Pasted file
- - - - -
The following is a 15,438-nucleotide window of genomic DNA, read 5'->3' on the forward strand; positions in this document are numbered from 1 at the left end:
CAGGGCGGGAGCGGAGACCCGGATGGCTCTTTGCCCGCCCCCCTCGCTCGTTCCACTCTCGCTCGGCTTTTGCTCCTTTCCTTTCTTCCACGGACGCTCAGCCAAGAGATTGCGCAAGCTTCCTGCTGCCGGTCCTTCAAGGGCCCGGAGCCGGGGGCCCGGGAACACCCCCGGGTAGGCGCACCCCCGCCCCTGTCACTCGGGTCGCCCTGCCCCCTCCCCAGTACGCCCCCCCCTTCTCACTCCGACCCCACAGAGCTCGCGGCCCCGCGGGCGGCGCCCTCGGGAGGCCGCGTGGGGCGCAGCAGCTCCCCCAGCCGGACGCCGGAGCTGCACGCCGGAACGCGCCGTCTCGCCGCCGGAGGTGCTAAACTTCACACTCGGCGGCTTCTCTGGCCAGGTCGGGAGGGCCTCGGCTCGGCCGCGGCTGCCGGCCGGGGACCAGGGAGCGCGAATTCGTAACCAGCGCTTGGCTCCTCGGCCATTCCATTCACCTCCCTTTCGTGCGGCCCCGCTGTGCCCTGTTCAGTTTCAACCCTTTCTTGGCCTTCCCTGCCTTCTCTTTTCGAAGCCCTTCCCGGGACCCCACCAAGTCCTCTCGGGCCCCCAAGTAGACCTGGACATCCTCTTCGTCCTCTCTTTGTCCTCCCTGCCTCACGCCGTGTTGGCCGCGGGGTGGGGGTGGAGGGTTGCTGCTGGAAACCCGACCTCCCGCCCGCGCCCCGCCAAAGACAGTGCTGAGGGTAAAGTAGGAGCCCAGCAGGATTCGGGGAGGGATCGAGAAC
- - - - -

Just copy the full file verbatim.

The following is a 15,438-nucleotide window of genomic DNA, read 5'->3' on the forward strand; positions in this document are numbered from 1 at the left end:
CAGGGCGGGAGCGGAGACCCGGATGGCTCTTTGCCCGCCCCCCTCGCTCGTTCCACTCTCGCTCGGCTTTTGCTCCTTTCCTTTCTTCCACGGACGCTCAGCCAAGAGATTGCGCAAGCTTCCTGCTGCCGGTCCTTCAAGGGCCCGGAGCCGGGGGCCCGGGAACACCCCCGGGTAGGCGCACCCCCGCCCCTGTCACTCGGGTCGCCCTGCCCCCTCCCCAGTACGCCCCCCCCTTCTCACTCCGACCCCACAGAGCTCGCGGCCCCGCGGGCGGCGCCCTCGGGAGGCCGCGTGGGGCGCAGCAGCTCCCCCAGCCGGACGCCGGAGCTGCACGCCGGAACGCGCCGTCTCGCCGCCGGAGGTGCTAAACTTCACACTCGGCGGCTTCTCTGGCCAGGTCGGGAGGGCCTCGGCTCGGCCGCGGCTGCCGGCCGGGGACCAGGGAGCGCGAATTCGTAACCAGCGCTTGGCTCCTCGGCCATTCCATTCACCTCCCTTTCGTGCGGCCCCGCTGTGCCCTGTTCAGTTTCAACCCTTTCTTGGCCTTCCCTGCCTTCTCTTTTCGAAGCCCTTCCCGGGACCCCACCAAGTCCTCTCGGGCCCCCAAGTAGACCTGGACATCCTCTTCGTCCTCTCTTTGTCCTCCCTGCCTCACGCCGTGTTGGCCGCGGGGTGGGGGTGGAGGGTTGCTGCTGGAAACCCGACCTCCCGCCCGCGCCCCGCCAAAGACAGTGCTGAGGGTAAAGTAGGAGCCCAGCAGGATTCGGGGAGGGATCGAGAAC